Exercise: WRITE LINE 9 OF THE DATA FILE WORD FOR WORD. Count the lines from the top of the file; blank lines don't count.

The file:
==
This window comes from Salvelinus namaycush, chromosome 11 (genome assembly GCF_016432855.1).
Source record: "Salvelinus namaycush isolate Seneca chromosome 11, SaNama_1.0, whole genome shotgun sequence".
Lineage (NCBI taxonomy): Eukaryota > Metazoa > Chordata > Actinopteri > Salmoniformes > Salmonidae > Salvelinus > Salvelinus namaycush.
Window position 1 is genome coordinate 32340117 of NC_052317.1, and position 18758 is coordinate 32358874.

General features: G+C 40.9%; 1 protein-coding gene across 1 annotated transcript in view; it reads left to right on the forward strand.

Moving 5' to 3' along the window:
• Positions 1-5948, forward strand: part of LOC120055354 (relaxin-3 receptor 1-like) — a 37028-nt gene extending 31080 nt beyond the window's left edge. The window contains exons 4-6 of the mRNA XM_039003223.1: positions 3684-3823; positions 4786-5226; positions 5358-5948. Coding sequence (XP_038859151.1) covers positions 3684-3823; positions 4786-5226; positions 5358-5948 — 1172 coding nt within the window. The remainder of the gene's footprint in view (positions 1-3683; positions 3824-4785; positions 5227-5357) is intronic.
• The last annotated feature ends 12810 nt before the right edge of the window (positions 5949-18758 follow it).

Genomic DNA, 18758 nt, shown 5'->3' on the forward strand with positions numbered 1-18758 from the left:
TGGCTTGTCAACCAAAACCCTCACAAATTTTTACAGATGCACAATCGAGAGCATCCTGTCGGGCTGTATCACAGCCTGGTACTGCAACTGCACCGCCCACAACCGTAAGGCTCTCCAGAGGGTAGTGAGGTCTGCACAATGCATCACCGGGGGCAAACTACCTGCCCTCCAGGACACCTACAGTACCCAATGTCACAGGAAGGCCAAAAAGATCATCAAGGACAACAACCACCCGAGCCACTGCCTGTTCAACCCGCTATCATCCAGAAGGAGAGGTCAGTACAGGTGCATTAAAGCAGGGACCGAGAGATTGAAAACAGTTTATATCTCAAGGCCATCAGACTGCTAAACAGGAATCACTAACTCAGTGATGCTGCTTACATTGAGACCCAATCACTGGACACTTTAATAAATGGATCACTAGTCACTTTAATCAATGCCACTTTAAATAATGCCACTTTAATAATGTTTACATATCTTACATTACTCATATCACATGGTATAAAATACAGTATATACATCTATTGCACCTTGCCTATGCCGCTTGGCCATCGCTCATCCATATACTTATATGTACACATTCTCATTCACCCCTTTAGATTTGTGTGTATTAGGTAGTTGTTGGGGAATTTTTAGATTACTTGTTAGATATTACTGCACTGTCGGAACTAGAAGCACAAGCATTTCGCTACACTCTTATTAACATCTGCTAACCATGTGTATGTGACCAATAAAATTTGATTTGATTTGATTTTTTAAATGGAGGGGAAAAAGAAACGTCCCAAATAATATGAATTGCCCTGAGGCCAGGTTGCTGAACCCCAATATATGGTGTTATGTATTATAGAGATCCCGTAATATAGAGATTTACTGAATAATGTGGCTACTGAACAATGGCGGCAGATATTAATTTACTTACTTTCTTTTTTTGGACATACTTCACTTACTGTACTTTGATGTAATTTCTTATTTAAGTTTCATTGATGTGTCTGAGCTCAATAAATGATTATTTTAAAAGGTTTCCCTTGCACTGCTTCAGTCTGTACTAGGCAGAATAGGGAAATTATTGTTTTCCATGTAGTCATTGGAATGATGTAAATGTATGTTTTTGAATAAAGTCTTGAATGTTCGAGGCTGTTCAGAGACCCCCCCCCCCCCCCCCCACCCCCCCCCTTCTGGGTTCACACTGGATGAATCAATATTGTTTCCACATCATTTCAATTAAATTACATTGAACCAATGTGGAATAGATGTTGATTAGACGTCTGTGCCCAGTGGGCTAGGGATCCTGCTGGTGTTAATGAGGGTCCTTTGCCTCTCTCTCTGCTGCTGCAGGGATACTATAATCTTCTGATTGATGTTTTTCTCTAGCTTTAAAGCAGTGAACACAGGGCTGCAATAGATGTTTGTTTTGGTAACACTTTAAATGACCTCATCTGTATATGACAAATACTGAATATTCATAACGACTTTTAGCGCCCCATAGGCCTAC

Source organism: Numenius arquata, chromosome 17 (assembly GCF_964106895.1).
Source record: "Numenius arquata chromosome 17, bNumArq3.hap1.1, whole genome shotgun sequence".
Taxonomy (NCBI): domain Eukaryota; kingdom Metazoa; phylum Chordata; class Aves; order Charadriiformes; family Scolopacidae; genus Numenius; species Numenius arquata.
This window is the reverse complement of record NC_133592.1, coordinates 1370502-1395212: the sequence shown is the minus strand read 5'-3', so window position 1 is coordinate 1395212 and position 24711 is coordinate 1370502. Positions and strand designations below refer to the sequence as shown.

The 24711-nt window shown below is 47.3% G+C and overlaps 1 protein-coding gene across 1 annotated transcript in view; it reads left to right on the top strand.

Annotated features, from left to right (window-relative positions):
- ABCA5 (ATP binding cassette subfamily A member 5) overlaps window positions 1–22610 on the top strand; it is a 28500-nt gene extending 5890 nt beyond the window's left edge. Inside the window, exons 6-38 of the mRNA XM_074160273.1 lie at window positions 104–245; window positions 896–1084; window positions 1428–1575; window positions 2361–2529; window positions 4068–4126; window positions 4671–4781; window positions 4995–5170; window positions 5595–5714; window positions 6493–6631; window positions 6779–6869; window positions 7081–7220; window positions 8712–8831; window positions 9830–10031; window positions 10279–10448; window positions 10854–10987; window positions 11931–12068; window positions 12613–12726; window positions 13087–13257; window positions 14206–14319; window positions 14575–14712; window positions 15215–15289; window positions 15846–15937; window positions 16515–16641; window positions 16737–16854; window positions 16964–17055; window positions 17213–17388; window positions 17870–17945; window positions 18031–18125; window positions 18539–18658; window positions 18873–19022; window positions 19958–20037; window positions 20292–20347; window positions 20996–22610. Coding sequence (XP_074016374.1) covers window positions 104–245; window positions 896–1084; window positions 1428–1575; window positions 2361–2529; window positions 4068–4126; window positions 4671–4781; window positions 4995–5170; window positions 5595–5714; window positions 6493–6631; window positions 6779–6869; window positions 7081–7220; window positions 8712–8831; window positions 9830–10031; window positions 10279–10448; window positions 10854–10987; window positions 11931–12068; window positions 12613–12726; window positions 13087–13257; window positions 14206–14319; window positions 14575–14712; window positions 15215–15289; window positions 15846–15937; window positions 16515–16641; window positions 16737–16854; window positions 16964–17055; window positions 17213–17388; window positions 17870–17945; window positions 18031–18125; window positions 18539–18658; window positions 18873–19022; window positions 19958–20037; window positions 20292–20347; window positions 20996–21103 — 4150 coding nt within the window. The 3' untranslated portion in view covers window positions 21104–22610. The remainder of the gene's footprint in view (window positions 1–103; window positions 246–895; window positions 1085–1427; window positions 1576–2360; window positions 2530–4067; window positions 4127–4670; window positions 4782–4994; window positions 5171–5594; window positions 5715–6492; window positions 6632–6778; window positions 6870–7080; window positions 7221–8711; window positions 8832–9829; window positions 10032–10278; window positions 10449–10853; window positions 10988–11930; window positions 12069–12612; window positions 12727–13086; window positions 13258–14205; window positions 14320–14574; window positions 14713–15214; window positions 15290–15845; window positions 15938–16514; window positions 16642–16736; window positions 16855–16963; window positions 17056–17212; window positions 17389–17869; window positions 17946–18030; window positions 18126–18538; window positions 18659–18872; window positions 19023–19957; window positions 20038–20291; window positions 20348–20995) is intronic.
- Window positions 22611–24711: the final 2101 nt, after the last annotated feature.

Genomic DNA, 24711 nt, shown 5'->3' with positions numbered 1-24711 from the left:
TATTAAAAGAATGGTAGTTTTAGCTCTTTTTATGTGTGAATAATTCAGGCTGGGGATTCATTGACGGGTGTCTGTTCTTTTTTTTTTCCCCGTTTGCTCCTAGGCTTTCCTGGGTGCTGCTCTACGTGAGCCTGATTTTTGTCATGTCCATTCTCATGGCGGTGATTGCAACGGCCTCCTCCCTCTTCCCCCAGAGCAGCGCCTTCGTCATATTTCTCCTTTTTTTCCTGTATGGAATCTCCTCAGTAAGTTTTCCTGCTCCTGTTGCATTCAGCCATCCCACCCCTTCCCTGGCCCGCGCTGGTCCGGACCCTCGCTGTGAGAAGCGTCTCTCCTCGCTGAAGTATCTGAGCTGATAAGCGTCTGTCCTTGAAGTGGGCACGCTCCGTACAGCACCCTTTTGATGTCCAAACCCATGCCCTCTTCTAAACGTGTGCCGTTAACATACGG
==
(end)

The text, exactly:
Genomic DNA, 18758 nt, shown 5'->3' on the forward strand with positions numbered 1-18758 from the left: